Written by: The Circles Team

December 7, 2020

What do you think of when you hear the term Post Traumatic Stress Disorder? Perhaps you imagine images of soldiers who have experienced unthinkable trauma first hand? But, did you know that grieving the loss of a loved one and PTSD can go hand in hand? Mainly when a loved one’s death occurs traumatically or unexpectedly.

The myths surrounding PTSD are plenty. The stigma surrounding PTSD is strong. The symptoms and treatment of PTSD, especially as related to grief and loss, often goes misunderstood. At the same time, the importance of recognizing the symptoms and warning signs of PTSD is crucial for diagnosis and subsequent treatment options.

When Grief Becomes Complicated Grief is the experience of loss in one’s life. The death of a loved one is marked as one of life’s most significant stressors. Pain from loss can be overwhelming, and these feelings are normal and expected. Experts define grief as being either “normal” or “complicated.”

Grieving is unique to each of us—most people dealing with loss exhibit intense symptoms that fade with time. Healing ultimately occurs, and individuals can return to their daily life. For some, grief is complicated, and healing does not happen promptly. Complicated grief occurs in about 7% of bereaved people. Studies show that PTSD and other anxiety disorders coexist in bereaved individuals with complicated grief. Individuals with PTSD need the help of a professional. As a result, it is vital to recognize symptoms and strategies for providing support.

What are the Symptoms of PTSD? No one truly knows why some people have PTSD while others do not. Grievers who are experiencing PTSD have symptoms which dramatically affect their ability to function in their day to day life. Symptoms will often linger for more than one month.

Common symptoms of PTSD include:

Reliving the Event
Flashbacks of the trauma or hyper-focusing on what the individual might have gone through in their final moments
Sleep disturbances
Physical symptoms can include heart palpitations, sweating, or hyperventilating.
Persistent avoidance of things or events that remind us of the person or place where the tragedy occurred.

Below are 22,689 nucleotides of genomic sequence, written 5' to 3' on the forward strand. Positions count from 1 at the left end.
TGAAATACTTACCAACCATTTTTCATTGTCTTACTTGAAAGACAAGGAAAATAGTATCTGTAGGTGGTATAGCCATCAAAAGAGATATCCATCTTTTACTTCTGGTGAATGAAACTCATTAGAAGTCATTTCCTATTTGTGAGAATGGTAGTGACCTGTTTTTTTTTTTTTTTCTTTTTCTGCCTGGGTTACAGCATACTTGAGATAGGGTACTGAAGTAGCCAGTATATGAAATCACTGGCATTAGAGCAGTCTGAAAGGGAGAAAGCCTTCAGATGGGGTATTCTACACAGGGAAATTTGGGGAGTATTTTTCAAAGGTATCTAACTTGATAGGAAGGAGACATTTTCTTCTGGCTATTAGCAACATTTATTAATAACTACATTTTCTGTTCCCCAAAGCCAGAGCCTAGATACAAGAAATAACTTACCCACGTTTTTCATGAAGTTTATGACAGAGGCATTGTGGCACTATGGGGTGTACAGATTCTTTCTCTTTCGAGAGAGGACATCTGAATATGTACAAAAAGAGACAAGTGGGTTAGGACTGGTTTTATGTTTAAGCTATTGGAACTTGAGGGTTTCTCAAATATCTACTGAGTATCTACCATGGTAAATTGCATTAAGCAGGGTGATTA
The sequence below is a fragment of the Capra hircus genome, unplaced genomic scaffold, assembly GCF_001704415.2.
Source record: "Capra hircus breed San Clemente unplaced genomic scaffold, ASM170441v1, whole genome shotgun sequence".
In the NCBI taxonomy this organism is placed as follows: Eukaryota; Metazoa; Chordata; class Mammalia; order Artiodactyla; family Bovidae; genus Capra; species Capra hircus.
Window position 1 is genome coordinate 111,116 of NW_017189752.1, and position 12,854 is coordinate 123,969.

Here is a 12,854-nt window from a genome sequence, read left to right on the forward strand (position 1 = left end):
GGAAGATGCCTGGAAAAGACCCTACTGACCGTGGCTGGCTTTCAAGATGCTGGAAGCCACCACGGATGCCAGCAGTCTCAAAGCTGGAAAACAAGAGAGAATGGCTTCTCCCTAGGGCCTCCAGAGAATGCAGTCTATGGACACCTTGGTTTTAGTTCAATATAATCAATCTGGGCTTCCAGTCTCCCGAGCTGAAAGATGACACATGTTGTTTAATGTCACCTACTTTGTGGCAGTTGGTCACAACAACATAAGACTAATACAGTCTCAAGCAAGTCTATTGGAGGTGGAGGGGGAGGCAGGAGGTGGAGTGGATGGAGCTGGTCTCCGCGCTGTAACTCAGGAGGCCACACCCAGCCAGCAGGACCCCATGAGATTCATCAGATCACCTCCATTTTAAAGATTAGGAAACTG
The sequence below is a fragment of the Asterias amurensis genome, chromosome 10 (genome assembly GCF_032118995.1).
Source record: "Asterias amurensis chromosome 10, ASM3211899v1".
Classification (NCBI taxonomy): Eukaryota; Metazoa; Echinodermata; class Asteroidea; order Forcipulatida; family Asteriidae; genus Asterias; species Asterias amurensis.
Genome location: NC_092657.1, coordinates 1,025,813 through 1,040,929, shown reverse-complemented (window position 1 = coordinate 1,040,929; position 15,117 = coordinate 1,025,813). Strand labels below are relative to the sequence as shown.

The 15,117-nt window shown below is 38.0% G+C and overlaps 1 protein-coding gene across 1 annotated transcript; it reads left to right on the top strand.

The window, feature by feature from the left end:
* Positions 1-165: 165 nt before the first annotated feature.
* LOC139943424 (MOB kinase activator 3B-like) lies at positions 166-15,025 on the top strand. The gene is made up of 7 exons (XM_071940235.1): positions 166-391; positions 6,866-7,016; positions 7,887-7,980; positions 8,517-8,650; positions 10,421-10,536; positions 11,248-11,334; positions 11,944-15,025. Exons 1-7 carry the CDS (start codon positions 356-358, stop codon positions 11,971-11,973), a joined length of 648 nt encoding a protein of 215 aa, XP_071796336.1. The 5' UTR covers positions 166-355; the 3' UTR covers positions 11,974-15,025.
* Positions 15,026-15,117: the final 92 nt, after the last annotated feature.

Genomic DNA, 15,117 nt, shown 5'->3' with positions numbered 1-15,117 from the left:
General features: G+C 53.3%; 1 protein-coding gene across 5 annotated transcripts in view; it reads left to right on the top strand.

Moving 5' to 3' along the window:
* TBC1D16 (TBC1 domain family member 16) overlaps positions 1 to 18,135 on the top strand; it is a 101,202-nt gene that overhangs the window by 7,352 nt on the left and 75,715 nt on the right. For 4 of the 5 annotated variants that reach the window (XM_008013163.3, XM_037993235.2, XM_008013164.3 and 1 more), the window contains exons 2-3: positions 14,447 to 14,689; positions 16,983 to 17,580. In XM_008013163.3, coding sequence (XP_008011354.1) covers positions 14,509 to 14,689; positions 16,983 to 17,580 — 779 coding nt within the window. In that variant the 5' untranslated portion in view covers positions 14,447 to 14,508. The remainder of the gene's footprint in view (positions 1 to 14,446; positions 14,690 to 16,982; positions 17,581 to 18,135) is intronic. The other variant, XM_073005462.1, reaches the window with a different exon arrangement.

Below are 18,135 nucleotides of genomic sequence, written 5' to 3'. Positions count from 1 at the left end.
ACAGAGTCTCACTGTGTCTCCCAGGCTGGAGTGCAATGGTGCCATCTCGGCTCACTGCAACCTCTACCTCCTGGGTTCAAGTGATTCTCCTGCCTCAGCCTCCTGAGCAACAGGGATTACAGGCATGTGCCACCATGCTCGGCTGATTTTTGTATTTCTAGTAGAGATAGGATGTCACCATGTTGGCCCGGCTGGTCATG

Feelings of Guilt or Self Blame
Anger or Rage
Feeling Numb or Detached
The Importance of Reaching Out and Finding Support After a traumatic event, such as sudden or violent death, it’s normal to feel emotional pain and out of sorts. Most individuals, who experience the loss of a loved one, will start to feel better after a few weeks or months. Suppose the emotional pain becomes too much to bear. In that case, you experience intense physical symptoms. You cannot function in your daily living. After a few months, you are not feeling any relief. Please reach out to your doctor or a mental health care provider for advice and support.

Professionally facilitated emotional support groups can be a great addition to treatment for PTSD and complicated grief. Support groups can give you a sense of connection to people experiencing similar types of loss. Many support groups connect you with individuals who have experienced similar kinds of losses. This makes the connection even more valuable.

Despite feelings of loneliness, it is essential to remember that you do not have to suffer alone. Start by recognizing your feelings are important and valuable. Acknowledging and sharing them are an integral part of your healing. Reaching out for help is a courageous act in itself, and connecting with others going through a shared experience can be transformative.